Almost 10 years after it was mooted, the world's largest trade pact - the Regional Comprehensive Economic Partnership (RCEP) - was signed at the weekend. Involving the 10 members of Asean, plus Australia, China, Japan, South Korea and New Zealand, the RCEP covers nearly one-third of the world's population and contributes almost 30 per cent of its gross domestic product. Negotiations began in earnest in 2012 but hit several speed bumps along the way, the largest one being India's withdrawal from talks in November last year after citing concerns that it would be swamped by cheap imports. Although other countries will not be allowed to join the RCEP for a certain period of time after it takes effect, the door remains open for India to participate again.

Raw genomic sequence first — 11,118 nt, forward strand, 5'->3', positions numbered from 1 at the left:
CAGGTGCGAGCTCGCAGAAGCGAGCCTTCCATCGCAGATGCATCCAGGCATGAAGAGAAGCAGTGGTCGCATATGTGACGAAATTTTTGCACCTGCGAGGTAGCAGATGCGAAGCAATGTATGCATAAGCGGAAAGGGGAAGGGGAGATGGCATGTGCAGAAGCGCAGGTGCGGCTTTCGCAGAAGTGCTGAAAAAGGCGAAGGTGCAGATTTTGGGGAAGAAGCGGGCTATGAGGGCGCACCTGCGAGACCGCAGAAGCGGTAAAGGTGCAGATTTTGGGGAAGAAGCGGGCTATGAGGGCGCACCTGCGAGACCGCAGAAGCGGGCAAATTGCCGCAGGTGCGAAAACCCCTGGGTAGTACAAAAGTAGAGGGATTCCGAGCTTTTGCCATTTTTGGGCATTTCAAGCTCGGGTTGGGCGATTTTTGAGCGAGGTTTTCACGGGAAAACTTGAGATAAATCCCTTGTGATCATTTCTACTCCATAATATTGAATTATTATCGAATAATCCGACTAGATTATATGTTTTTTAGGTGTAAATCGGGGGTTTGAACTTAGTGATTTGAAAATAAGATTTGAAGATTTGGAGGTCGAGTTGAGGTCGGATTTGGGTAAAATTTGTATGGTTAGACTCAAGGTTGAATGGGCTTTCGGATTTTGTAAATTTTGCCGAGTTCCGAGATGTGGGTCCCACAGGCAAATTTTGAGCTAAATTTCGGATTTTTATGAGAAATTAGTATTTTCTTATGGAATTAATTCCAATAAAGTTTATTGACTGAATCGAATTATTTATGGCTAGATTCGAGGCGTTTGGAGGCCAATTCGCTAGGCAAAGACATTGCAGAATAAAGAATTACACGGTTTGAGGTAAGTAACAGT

The economic fallout globally from the Covid-19 pandemic was a significant motivating factor in finalising the deal, given the benefits of its cuts to tariffs and trade barriers. The RCEP will improve market access for goods and services, attracting foreign companies keen on entering a more integrated Asean market. It aims to establish a common set of rules to facilitate trade among participating countries, something which is important for deepening transnational supply chains, and it also covers non-traditional areas which are not in some existing agreements such as e-commerce and intellectual property.